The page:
VR along with related technologies, AR and MR shows genuine potential to enhance learning outcomes for students of all ages across a variety of disciplines.
The benefits of VR in particular are based around participatory as opposed to passive learning to drive greater knowledge retention.
The virtual tour has been promoted as the premier application for the utilization of VR in K-12 to date, allowing students to visit locations outside of the classroom without the associated cost of a real life field trip.
The medical sector has been another area of focus with a number of high profile trials taking place including those sponsored by Pearson and Microsoft. Virtual labs to support scientists in conducting otherwise dangerous or costly experiments are also an opportunity for scalable VR deployment going forwards and unlike virtual tour applications, offer potential for monetization. Language learning offers similarities to simulation based training experiences with existing provision to the consumer market expected to translate to institutional sales in the mid to long term.
Creative tools servicing specific vocational subjects like architecture, engineering and product design are also expected to be a key driver for VR adoption in universities but these solutions are typically provided to students without charge by providers looking to seed future users in industry.
Head mounted display (HMD) manufacturers including Oculus, Google and Microsoft are partnering with educational publishers and content providers to develop content for education. Shipments of VR headsets to the higher and further education sector are expected to reach 700,000 units in 2021 accounting for $150 million in revenue. PC based and all in one solutions (the combined purchase of a headset and mobile device) are each forecast to account for a sizeable share of shipments. Sales of higher priced AR headsets are expected to escalate later in the forecast period with major hardware releases slated for the back end of the decade.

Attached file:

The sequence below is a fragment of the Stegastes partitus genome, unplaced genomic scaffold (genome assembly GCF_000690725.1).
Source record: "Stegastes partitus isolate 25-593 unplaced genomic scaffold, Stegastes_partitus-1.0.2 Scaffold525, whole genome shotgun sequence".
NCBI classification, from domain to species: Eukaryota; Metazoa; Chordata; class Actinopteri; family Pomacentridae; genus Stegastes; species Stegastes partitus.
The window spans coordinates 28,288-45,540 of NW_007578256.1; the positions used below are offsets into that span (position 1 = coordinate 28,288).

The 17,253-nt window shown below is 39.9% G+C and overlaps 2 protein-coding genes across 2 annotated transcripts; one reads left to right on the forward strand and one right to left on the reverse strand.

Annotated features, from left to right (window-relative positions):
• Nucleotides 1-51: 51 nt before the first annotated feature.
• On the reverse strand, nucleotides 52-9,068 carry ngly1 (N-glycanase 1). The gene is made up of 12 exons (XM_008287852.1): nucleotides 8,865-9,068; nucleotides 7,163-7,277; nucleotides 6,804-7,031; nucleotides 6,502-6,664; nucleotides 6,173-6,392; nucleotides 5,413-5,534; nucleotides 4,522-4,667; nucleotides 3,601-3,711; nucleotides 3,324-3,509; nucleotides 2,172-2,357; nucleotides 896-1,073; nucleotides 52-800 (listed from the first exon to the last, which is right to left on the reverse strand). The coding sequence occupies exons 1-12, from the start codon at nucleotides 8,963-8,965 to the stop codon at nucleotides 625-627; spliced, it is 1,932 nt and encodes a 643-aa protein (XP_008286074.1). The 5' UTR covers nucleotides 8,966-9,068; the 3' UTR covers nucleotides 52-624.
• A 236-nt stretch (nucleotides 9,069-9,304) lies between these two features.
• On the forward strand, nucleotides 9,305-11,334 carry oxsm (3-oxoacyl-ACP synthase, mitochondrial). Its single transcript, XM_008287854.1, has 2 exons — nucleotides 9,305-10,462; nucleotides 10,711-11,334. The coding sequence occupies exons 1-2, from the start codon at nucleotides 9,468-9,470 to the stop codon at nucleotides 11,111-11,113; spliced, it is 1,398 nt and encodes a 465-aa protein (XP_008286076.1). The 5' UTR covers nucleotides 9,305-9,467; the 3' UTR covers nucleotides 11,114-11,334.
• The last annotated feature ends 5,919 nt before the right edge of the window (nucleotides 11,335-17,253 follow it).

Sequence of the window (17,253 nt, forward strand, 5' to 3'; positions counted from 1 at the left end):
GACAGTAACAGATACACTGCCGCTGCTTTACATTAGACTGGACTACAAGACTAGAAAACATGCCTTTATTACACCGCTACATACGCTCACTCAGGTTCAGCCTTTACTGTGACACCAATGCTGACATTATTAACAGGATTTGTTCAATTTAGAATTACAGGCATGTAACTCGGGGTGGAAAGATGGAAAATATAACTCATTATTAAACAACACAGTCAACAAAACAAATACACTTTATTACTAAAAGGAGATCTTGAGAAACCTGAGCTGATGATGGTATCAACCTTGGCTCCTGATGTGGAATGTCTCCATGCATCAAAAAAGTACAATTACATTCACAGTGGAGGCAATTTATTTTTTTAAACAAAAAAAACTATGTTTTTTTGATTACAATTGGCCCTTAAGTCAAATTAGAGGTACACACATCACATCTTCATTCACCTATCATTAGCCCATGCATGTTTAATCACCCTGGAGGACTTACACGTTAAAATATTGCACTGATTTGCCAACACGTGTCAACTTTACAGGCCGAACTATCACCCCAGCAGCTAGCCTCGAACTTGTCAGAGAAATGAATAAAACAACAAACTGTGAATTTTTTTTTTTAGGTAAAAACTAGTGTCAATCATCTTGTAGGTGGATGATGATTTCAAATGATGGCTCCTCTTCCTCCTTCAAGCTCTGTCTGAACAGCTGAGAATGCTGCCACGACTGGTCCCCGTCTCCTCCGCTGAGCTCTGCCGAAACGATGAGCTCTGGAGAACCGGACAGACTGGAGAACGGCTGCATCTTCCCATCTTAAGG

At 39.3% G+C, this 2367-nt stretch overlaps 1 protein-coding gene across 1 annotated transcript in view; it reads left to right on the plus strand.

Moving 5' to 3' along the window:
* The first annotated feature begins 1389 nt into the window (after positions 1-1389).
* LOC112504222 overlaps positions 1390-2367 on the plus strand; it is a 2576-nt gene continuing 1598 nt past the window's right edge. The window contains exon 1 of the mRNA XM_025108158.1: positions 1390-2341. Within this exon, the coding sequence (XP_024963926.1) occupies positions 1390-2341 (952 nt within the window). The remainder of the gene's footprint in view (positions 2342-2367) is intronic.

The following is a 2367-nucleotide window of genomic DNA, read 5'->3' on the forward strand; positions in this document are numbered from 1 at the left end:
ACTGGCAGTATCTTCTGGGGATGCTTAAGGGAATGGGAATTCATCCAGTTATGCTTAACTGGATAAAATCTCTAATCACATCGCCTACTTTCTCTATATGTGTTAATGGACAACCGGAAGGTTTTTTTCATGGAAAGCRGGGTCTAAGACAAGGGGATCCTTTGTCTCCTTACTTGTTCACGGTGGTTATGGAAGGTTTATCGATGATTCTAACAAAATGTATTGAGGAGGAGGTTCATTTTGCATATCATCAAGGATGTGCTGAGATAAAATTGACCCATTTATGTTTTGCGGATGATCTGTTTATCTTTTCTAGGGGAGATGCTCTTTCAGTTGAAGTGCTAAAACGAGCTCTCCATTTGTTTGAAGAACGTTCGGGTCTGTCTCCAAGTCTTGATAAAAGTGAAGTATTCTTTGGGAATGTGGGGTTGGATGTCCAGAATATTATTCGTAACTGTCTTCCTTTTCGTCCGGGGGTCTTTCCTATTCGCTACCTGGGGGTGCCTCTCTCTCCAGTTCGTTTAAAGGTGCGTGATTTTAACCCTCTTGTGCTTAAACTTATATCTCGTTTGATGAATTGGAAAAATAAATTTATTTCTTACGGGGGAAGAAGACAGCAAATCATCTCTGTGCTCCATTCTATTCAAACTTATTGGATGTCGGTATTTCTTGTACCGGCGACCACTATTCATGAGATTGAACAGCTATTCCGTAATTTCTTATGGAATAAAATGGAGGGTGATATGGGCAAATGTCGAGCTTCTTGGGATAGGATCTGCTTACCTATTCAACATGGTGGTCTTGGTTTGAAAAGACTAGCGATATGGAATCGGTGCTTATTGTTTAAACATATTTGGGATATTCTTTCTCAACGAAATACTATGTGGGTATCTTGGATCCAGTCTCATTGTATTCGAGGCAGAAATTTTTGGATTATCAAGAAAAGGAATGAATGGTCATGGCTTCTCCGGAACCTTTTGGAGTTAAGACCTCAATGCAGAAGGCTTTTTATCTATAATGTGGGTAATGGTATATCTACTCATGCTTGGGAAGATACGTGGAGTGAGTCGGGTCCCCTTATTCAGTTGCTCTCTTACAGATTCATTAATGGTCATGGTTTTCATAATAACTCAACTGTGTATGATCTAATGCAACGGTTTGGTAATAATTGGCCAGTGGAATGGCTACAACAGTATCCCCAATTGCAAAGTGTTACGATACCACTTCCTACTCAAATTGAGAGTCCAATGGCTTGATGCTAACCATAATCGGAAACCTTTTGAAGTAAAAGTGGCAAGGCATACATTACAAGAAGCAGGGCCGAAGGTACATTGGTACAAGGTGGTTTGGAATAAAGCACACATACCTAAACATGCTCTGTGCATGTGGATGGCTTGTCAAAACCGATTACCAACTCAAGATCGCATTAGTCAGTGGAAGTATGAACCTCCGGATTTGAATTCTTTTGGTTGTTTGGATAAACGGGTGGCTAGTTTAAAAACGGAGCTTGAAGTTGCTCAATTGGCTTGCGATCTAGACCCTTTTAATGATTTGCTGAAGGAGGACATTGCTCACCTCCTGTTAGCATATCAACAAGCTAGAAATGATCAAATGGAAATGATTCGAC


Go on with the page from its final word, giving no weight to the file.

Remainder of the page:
In the K-12 market, the number of students accessing HMD based VR/MR/AR content in K-12 institutions is expected to grow from 2.1 million in 2016 to 82.7 million in 2021. The majority of use cases will be supported by all in one headsets.
Outlets are reporting that Chinese scientists have genetically altered pig embryos (using added genes from mice) to create “skinny pigs” who have a lower percentage of body fat and could be used, one day, to produce what some headlines are deeming “healthy bacon.
Genetically modified (GM) foods continue to be a contentious subject. Proponents believe that it could help feed millions of hungry people amid climate change and population growth. Others balk at the idea of eating science experiments.
The World Health Organization reports that the safety of GM foods depends on how the genes were tweaked, which will ultimately leave each item to be rated on a case-by-case basis. In the United States, the Food and Drug Administration has approved genetically engineered salmon. And apples not prone to browning are expected to be available soon.